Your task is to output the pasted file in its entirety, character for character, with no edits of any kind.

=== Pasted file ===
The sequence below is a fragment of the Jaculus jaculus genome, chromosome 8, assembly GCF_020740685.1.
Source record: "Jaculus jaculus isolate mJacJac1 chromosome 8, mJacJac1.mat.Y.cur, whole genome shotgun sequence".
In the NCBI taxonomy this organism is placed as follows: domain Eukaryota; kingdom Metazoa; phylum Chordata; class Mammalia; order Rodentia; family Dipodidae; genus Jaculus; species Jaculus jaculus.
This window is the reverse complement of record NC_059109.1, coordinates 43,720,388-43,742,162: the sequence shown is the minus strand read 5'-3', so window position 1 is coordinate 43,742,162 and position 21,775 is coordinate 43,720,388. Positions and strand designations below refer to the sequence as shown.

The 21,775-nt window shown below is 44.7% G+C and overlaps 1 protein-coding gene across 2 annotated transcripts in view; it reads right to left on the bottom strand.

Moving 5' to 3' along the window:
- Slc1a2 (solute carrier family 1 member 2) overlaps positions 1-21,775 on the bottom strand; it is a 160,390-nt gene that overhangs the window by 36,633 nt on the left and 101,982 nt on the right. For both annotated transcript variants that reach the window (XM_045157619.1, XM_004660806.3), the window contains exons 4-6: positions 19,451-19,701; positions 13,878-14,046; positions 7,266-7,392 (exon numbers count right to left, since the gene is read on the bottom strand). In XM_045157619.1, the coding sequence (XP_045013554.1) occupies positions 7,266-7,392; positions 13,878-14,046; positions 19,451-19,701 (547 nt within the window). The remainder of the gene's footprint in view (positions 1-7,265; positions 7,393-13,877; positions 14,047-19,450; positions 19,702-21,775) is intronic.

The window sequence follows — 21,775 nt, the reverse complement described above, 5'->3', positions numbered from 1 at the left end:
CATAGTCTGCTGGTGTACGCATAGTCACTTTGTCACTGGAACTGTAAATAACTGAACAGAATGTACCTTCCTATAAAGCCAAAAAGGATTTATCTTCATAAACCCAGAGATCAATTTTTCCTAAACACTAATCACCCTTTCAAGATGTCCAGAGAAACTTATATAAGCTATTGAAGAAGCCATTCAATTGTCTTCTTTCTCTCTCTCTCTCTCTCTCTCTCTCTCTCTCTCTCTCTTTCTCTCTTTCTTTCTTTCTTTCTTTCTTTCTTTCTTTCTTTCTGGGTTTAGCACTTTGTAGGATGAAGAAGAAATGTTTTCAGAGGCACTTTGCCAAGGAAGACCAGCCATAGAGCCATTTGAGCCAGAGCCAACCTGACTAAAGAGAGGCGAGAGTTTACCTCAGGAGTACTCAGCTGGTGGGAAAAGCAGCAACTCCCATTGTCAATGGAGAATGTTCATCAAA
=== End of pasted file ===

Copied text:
The sequence below is a fragment of the Jaculus jaculus genome, chromosome 8, assembly GCF_020740685.1.
Source record: "Jaculus jaculus isolate mJacJac1 chromosome 8, mJacJac1.mat.Y.cur, whole genome shotgun sequence".
In the NCBI taxonomy this organism is placed as follows: domain Eukaryota; kingdom Metazoa; phylum Chordata; class Mammalia; order Rodentia; family Dipodidae; genus Jaculus; species Jaculus jaculus.
This window is the reverse complement of record NC_059109.1, coordinates 43,720,388-43,742,162: the sequence shown is the minus strand read 5'-3', so window position 1 is coordinate 43,742,162 and position 21,775 is coordinate 43,720,388. Positions and strand designations below refer to the sequence as shown.

The 21,775-nt window shown below is 44.7% G+C and overlaps 1 protein-coding gene across 2 annotated transcripts in view; it reads right to left on the bottom strand.

Moving 5' to 3' along the window:
- Slc1a2 (solute carrier family 1 member 2) overlaps positions 1-21,775 on the bottom strand; it is a 160,390-nt gene that overhangs the window by 36,633 nt on the left and 101,982 nt on the right. For both annotated transcript variants that reach the window (XM_045157619.1, XM_004660806.3), the window contains exons 4-6: positions 19,451-19,701; positions 13,878-14,046; positions 7,266-7,392 (exon numbers count right to left, since the gene is read on the bottom strand). In XM_045157619.1, the coding sequence (XP_045013554.1) occupies positions 7,266-7,392; positions 13,878-14,046; positions 19,451-19,701 (547 nt within the window). The remainder of the gene's footprint in view (positions 1-7,265; positions 7,393-13,877; positions 14,047-19,450; positions 19,702-21,775) is intronic.

The window sequence follows — 21,775 nt, the reverse complement described above, 5'->3', positions numbered from 1 at the left end:
CATAGTCTGCTGGTGTACGCATAGTCACTTTGTCACTGGAACTGTAAATAACTGAACAGAATGTACCTTCCTATAAAGCCAAAAAGGATTTATCTTCATAAACCCAGAGATCAATTTTTCCTAAACACTAATCACCCTTTCAAGATGTCCAGAGAAACTTATATAAGCTATTGAAGAAGCCATTCAATTGTCTTCTTTCTCTCTCTCTCTCTCTCTCTCTCTCTCTCTCTCTCTCTTTCTCTCTTTCTTTCTTTCTTTCTTTCTTTCTTTCTTTCTTTCTGGGTTTAGCACTTTGTAGGATGAAGAAGAAATGTTTTCAGAGGCACTTTGCCAAGGAAGACCAGCCATAGAGCCATTTGAGCCAGAGCCAACCTGACTAAAGAGAGGCGAGAGTTTACCTCAGGAGTACTCAGCTGGTGGGAAAAGCAGCAACTCCCATTGTCAATGGAGAATGTTCATCAAA